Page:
Microsoft's carbon pricing scheme: A progress report

Josh: Explain how the carbon price is determined.

TJ: We initiated the policy with a low price on carbon based on the blended cost of our current investments in clean energy, efficiency projects and carbon offset projects.

Josh: Now that we’re six months in, do you feel like the right price was set?

TJ: Yes. Our governance council provides the flexibility to allow the carbon price to grow over time to meet investment goals. The carbon price will likely increase over time as we expect the price of carbon offset projects to also increase over time. In this first year, the carbon price has proven effective at facilitating the right conversations and initiating net new carbon reduction projects across the company.

Josh: What’s been your experience working with teams across the businesses on carbon fee education and planning?

TJ: To put it in one word, inspiring. With the price in place, people are teaming up to discuss how to drive efficiencies and further invest in more clean energy. And people outside of our sustainability team are beginning to ask, “How do we work together to reduce carbon and mitigate the incremental fee?” Through the Carbon Neutral Council, we are in the process of reviewing new long-term commitments to purchase renewable energy and invest in a variety of efficiency projects.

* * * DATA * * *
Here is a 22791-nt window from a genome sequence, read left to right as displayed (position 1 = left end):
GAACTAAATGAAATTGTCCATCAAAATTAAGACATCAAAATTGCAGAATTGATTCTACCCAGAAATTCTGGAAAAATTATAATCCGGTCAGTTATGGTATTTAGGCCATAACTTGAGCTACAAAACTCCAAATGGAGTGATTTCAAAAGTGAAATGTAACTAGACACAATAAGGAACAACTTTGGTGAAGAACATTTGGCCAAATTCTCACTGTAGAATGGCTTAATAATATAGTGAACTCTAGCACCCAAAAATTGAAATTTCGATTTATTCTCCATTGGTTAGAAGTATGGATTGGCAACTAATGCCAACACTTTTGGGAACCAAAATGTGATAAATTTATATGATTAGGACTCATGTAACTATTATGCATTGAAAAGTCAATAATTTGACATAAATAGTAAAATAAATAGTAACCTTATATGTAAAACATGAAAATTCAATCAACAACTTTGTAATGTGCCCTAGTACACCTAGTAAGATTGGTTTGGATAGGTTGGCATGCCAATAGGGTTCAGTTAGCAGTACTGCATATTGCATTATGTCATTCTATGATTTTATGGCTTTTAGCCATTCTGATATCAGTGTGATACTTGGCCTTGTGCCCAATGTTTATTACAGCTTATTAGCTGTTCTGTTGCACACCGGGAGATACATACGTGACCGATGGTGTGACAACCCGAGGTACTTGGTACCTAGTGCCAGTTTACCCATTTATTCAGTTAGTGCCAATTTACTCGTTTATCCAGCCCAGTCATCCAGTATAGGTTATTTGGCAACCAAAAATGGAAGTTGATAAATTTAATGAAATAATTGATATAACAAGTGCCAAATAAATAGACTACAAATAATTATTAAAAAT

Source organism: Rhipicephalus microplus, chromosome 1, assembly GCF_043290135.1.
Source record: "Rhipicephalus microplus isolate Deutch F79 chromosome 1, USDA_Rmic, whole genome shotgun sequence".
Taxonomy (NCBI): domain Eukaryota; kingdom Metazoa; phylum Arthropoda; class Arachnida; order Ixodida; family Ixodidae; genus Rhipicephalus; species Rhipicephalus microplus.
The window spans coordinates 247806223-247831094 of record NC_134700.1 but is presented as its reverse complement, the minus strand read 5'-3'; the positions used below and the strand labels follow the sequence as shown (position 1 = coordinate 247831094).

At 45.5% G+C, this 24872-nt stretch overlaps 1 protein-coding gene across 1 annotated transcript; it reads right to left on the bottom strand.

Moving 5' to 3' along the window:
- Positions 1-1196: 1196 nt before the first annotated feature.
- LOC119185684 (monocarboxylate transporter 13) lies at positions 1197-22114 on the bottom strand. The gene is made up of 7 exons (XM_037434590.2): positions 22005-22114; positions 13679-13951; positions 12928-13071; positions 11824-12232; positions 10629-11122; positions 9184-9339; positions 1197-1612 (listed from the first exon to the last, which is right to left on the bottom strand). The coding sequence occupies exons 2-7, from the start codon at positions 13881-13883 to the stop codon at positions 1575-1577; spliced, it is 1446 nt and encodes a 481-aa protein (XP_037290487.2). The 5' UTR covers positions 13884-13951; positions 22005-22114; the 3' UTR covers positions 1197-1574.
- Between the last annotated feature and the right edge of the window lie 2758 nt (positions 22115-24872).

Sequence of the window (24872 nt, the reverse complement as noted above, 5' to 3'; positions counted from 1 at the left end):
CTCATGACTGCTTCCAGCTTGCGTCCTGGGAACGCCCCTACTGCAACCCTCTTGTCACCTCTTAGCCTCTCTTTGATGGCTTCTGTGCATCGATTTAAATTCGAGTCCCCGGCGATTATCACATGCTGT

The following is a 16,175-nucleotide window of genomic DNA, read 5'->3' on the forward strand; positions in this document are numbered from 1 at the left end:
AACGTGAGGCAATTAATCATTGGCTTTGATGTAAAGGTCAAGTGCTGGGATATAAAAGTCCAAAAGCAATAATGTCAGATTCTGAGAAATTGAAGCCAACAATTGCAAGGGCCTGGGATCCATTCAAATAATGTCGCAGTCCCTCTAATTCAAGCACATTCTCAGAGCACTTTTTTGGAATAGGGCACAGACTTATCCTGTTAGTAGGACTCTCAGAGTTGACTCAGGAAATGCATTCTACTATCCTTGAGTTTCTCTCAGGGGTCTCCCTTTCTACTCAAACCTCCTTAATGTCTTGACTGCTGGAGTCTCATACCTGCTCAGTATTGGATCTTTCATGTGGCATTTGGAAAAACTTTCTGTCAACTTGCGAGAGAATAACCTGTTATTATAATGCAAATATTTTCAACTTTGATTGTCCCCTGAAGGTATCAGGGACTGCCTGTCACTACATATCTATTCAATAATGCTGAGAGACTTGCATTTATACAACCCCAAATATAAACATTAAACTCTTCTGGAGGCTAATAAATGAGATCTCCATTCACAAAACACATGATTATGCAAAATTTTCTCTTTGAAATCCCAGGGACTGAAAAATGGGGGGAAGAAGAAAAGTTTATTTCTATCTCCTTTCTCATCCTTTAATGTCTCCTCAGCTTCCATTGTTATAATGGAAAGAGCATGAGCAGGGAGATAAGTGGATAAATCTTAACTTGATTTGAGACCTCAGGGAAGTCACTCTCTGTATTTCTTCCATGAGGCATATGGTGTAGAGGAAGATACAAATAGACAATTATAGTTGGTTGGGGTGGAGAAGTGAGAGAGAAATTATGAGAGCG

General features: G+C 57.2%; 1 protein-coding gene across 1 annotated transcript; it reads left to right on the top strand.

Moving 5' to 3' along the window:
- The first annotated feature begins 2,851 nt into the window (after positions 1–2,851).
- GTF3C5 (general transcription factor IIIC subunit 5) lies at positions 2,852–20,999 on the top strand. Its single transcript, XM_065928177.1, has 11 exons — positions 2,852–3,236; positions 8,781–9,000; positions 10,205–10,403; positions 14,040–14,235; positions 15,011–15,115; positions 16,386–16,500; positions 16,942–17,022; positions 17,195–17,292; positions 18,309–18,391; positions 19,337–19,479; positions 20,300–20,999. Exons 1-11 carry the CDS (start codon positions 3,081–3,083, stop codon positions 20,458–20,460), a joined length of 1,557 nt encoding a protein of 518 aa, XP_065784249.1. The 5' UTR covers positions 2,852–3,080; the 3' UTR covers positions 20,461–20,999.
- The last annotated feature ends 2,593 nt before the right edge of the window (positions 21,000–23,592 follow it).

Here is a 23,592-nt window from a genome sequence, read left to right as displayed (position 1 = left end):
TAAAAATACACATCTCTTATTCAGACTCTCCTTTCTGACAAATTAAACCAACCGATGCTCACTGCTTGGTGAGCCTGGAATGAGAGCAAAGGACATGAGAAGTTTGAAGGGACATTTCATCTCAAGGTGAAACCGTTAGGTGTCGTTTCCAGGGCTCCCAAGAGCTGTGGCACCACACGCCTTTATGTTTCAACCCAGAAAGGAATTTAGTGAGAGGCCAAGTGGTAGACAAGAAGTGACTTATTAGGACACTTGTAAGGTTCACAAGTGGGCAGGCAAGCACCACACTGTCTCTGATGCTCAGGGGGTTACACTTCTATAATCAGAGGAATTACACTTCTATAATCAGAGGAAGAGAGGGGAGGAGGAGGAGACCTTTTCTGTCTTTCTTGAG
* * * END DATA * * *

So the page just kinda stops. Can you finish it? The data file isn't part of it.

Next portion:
To achieve that, we’ve purchased Green-e certified renewable energy credits to offset our projected emissions for the first half of our fiscal year and invested in select carbon offset projects in the U.S. and internationally. We’re in the process of developing a more comprehensive portfolio, so stay tuned for progress over the next few months.

Josh: One of the newer developments from our efforts to drive efficiency measures in the business was the creation of energy efficiency grants here at Microsoft. Can you explain how those efficiency grants work?

TJ: These grants, funded by the carbon fee drive collaboration and awareness across the company around prioritizing efficiency. We have extended an offer to our internal business groups to submit proposals for projects that support carbon reduction and increased efficiency. Examples might include metering, lighting retrofits, energy management programs and travel reduction. The type of projects will vary based on what makes sense for their business and geography. We will be reviewing proposals over the next couple of months.

Josh: Efficiency grants weren’t part of the carbon fee announcement last year; can you explain how those came into play?

TJ: This is the terrific part of the implementation process! The carbon fee helped start the conversation. By engaging in brainstorming and listening to feedback, we heard loud and clear from stakeholders across the company that investments that directly support business group efforts would be much more effective than simply a punitive model.

Josh: When you talk with your counterparts at other companies, how do you describe what other companies can learn from putting a price on carbon?

TJ: We don’t need to wait for legislation. We have the opportunity to take action now to help mitigate climate change by improving operational governance of our own organizations and setting an example for others to follow. As sustainability leaders, we can lead the change we are searching for today.